No more than ever before, people in their 20s are looking into owning real estate. As mortgage payments have increasingly been the domain of younger and younger people, questions have arisen over the true benefit of owning a home at a young age and just what type of person should do so. Certainly, owning real estate at a young age is not for everyone and there are some things to keep in mind when considering the possibility.
Of course, one of the key benefits of being a young person is given up when committing to a mortgage, an element of freedom. It is difficult to pick up and move when a mortgage payment is due every month and that can weigh heavily on a decision to plant roots at any age. Add to that an uncertainty in income as a result of being fairly new to the workforce and it can be easy to see why up until recently, the idea of buying a home was foreign to most 20 year-olds.
Increasingly, the benefits of building equity in a home are speaking to young people, making the prospect of real estate ownership more attractive. While building equity is certainly a big benefit to planting roots with a particular piece of real estate, young people need to understand that those benefits are not instant and that a long-term commitment is necessary to reap any rewards.
Because of the propensity of young people to be in flux whether it be in job, location or relationship status, planting those roots can be difficult. For benefits to truly be seen through a build up in equity, payments have to made for a lengthy period of time on a mortgage. As many initial mortgage payments go towards the interest on a loan rather than the actual loan amount, they do little to build equity in a piece of real estate.
That piece of information can sometimes be missed by young people that simply want to build equity and aren't sure how to go about doing it or just what it takes. Giving up freedom is a steep price to be paid and the benefits are not immediate.
An additional wrinkle that some young people are adding is early investment desires and the attractiveness of pulling a rental payment on a leased property. Becoming a landlord is no small decision and the burden of having to deal with individual renters and the upkeep that rental properties demand can be a daunting one.
Interestingly enough, that burden has been increasingly taken on by young people, perhaps suggesting a better dissemination of information about real estate investment opportunities and the gradual death of the stigma that being a landlord is only for the old or rich.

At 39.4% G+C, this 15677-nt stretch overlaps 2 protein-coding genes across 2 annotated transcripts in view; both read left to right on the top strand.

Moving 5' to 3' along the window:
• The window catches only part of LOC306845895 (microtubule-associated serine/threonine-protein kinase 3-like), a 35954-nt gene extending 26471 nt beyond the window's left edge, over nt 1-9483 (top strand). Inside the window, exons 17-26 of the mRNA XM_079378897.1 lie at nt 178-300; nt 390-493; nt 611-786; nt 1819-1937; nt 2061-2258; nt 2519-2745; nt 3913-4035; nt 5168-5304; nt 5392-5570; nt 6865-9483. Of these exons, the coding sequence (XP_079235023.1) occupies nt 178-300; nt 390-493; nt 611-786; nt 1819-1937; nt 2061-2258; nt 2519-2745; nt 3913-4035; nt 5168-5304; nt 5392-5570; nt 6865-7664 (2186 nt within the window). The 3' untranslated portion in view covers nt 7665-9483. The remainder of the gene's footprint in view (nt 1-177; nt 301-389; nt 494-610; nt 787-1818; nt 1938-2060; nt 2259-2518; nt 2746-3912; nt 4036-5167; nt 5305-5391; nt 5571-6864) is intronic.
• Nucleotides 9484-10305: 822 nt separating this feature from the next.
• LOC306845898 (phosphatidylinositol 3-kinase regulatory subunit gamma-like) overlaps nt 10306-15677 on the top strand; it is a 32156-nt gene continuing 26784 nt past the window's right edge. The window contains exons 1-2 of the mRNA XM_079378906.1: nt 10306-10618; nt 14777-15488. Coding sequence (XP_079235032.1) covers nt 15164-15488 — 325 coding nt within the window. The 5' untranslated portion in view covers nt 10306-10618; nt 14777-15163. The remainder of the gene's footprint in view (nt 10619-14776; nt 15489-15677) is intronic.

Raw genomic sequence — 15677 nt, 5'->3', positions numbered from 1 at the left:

In the end, if you are a young person and have considered the prospect of getting involved in real estate investment or ownership, significant discussion has to take place with yourself over your goals in life and the value of flexibility to accomplish those goals. There are lucky people out there who land the perfect job early in life and for those people, perhaps they can be sure that they intend to stay in a certain area for a very long time. For those people, a mortgage makes sense and building up early equity can certainly pay off later.
For those that have a more muddied version of the future and would love the ability to be able to take that new job opportunity at a moment's notice, perhaps early home ownership is not the way to go. The struggle between freedom and future fortune can seem like a difficult one, but by evaluating your personal goals, you can decide on whether home ownership is in your future.
This is another original article by Joe Lane, co-owner of The Lane Real Estate Team at http://www.joelane.com/. Are you looking for an experienced Tri City WA Real Estate agency? With 20 years of service based, business experience, Joe and Colleen Lane work hard to serve home buyers and sellers for the Tri Cities of Washington's Kennewick, Richland, Pasco, and surrounding areas.
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